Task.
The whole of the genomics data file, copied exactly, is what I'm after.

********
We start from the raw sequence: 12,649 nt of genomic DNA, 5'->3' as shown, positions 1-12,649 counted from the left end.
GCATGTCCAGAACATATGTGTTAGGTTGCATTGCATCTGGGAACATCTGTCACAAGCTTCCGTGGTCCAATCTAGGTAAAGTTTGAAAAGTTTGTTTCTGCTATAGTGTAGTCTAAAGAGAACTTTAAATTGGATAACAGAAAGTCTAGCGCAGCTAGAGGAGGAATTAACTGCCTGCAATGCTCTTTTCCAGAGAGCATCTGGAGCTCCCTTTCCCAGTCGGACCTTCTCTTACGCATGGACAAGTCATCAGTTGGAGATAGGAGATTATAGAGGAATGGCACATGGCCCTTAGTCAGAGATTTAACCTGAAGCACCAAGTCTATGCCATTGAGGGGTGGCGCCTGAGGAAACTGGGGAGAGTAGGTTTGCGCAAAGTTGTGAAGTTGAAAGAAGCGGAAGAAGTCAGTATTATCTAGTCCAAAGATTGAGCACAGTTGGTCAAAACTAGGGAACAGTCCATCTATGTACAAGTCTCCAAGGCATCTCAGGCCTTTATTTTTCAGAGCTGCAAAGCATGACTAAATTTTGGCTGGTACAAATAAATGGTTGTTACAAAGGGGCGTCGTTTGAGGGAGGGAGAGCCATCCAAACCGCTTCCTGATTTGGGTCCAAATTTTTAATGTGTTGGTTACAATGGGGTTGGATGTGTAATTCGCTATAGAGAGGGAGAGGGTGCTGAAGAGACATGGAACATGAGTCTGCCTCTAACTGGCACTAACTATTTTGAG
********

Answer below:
We start from the raw sequence: 12,649 nt of genomic DNA, 5'->3' as shown, positions 1-12,649 counted from the left end.
GCATGTCCAGAACATATGTGTTAGGTTGCATTGCATCTGGGAACATCTGTCACAAGCTTCCGTGGTCCAATCTAGGTAAAGTTTGAAAAGTTTGTTTCTGCTATAGTGTAGTCTAAAGAGAACTTTAAATTGGATAACAGAAAGTCTAGCGCAGCTAGAGGAGGAATTAACTGCCTGCAATGCTCTTTTCCAGAGAGCATCTGGAGCTCCCTTTCCCAGTCGGACCTTCTCTTACGCATGGACAAGTCATCAGTTGGAGATAGGAGATTATAGAGGAATGGCACATGGCCCTTAGTCAGAGATTTAACCTGAAGCACCAAGTCTATGCCATTGAGGGGTGGCGCCTGAGGAAACTGGGGAGAGTAGGTTTGCGCAAAGTTGTGAAGTTGAAAGAAGCGGAAGAAGTCAGTATTATCTAGTCCAAAGATTGAGCACAGTTGGTCAAAACTAGGGAACAGTCCATCTATGTACAAGTCTCCAAGGCATCTCAGGCCTTTATTTTTCAGAGCTGCAAAGCATGACTAAATTTTGGCTGGTACAAATAAATGGTTGTTACAAAGGGGCGTCGTTTGAGGGAGGGAGAGCCATCCAAACCGCTTCCTGATTTGGGTCCAAATTTTTAATGTGTTGGTTACAATGGGGTTGGATGTGTAATTCGCTATAGAGAGGGAGAGGGTGCTGAAGAGACATGGAACATGAGTCTGCCTCTAACTGGCACTAACTATTTTGAG